dc.identifier.urihttp://hdl.handle.net/10722/258854-
dc.description.abstractWhile negative and intrusive mental imagery is most commonly associated with posttraumatic stress disorder (PTSD), research findings show it is a transdiagnostic feature present across different psychological disorders. Intrusive imagery is increasingly found to be a phenomenon present in depression, but how it affects depressive disorders is still unknown. Previous studies have focused on different phenomenological properties of imagery such as vividness and frequency, and results have been inconsistent as to which ones are associated with depression. The present research aims to investigate whether intrusive imagery is predictive of depression severity, first by testing which imagery properties are more parsimoniously related to depression as a whole, before investigating avoidance mechanisms that may be underlying their relationship. Based on theories that the abstractevaluative and verbal nature of rumination and worry facilitates avoidance of imagery and emotion, it is argued that such processes may be involved. The first study had a clinical sample of depressive patients undergo a semi-structured interview about their experience of intrusive imagery, as well as complete a battery of questionnaires measuring depressive symptoms, rumination, worry and experiential avoidance. A confirmatory factor analysis tested the factor structure of intrusive imagery, while several mediation models within a structural equation modelling framework investigated possible avoidance processes underlying its relationship with depression. Results not only supported a significant association between intrusive imagery and depression severity, but the mediating role intrusive imagery played in how rumination and worry predicted depression. The experiential avoidance was found to both mediate how rumination and worry predicted depression, as well as predicting depression through intrusive imagery. To further investigate whether targeting intrusive images and the use of imagery processes in treatment would be beneficial to treatment, an imagery-based intervention (imagery rescripting, ImRs) was tested in depression. Comparison with a more commonly used linguistic-based technique (cognitive restructuring, CR) aimed to not only establish the efficacy of ImRs in treating depression, but to assess whether the experiential use of imagery would possibly target the abstract-evaluative, verbal processes of rumination and worry affecting intrusive imagery found in study 1. Results showed that ImRs was equally if not more effective in alleviating depression, demonstrating how it is not logic alone that leads to improvement in mood. Significant differential reductions in the abstract verbal processes of rumination and worry between treatments also add support to the technique’s experiential nature and possibly defusing out of an abstract-evaluative mode of processing. Together, the findings from this research program support the significance of mental imagery in depression, both as a symptom of intrusive imagery in the pathogenesis of depression, as well as its therapeutic potential in the treatment of depression. -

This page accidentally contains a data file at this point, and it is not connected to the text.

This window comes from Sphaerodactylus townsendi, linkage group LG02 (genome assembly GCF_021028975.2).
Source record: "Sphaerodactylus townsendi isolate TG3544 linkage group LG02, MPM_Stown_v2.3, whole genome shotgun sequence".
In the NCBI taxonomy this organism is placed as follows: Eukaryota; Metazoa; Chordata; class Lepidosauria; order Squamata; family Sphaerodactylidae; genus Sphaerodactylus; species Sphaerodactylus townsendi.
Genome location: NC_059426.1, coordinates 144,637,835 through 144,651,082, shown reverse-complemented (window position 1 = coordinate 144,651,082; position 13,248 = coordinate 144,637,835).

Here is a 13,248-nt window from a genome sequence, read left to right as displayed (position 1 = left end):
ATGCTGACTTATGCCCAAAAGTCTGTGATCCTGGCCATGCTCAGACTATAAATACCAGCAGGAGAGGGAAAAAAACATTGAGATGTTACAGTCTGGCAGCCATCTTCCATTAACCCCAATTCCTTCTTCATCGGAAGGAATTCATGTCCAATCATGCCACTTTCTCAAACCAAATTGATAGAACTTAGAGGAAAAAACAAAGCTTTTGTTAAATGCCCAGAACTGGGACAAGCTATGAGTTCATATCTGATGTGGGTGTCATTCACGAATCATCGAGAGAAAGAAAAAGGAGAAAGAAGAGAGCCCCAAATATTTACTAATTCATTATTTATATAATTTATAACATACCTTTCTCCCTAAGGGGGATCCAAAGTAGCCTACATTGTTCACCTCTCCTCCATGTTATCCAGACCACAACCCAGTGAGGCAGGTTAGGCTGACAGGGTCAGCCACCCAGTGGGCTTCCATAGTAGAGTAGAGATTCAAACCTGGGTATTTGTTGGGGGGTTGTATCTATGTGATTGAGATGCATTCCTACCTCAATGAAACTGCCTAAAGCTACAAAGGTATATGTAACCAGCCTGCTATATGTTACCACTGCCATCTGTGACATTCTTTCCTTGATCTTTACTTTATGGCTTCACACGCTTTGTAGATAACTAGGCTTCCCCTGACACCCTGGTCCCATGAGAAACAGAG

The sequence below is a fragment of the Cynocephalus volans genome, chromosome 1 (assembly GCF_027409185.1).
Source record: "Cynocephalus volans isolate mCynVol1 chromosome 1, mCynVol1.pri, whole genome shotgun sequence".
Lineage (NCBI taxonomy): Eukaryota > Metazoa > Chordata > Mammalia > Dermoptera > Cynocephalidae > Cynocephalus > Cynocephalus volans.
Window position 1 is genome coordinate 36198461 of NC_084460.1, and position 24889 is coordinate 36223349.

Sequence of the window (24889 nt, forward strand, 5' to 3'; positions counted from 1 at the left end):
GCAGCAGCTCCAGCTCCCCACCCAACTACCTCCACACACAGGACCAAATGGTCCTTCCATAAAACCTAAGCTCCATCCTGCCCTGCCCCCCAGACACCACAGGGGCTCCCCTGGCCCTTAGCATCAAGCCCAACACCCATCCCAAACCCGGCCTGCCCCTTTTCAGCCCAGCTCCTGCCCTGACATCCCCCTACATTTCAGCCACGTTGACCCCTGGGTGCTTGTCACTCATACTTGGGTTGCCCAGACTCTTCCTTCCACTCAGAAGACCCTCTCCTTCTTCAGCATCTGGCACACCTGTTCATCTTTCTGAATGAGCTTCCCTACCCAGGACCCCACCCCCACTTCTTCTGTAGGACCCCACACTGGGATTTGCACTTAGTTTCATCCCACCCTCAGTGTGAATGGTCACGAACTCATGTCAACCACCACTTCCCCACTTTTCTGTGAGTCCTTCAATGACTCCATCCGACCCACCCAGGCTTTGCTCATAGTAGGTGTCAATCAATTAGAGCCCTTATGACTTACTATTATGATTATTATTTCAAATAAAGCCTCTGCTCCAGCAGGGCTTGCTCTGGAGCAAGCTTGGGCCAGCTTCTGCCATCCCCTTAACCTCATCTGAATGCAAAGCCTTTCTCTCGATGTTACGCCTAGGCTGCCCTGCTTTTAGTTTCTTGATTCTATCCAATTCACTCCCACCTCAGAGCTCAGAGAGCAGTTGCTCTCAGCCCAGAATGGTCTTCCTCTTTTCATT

dc.languageeng-
dc.publisherThe University of Hong Kong (Pokfulam, Hong Kong)-
dc.relation.ispartofHKU Theses Online (HKUTO)-
dc.rightsThe author retains all proprietary rights, (such as patent rights) and the right to use in future works.-
dc.rightsThis work is licensed under a Creative Commons Attribution-NonCommercial-NoDerivatives 4.0 International License.-
dc.subject.lcshImagery (Psychology)-
dc.subject.lcshDepression, Mental-
dc.titleBetween fact and fantasy : mechanisms and treatment implications of mental imagery in depression-
dc.typePG_Thesis-
dc.description.thesisnameDoctor of Psychology-
dc.description.thesislevelDoctoral-
dc.description.thesisdisciplineClinical Psychology-
dc.description.naturepublished_or_final_version-
dc.date.hkucongregation2018-
dc.identifier.mmsid991044020097703414-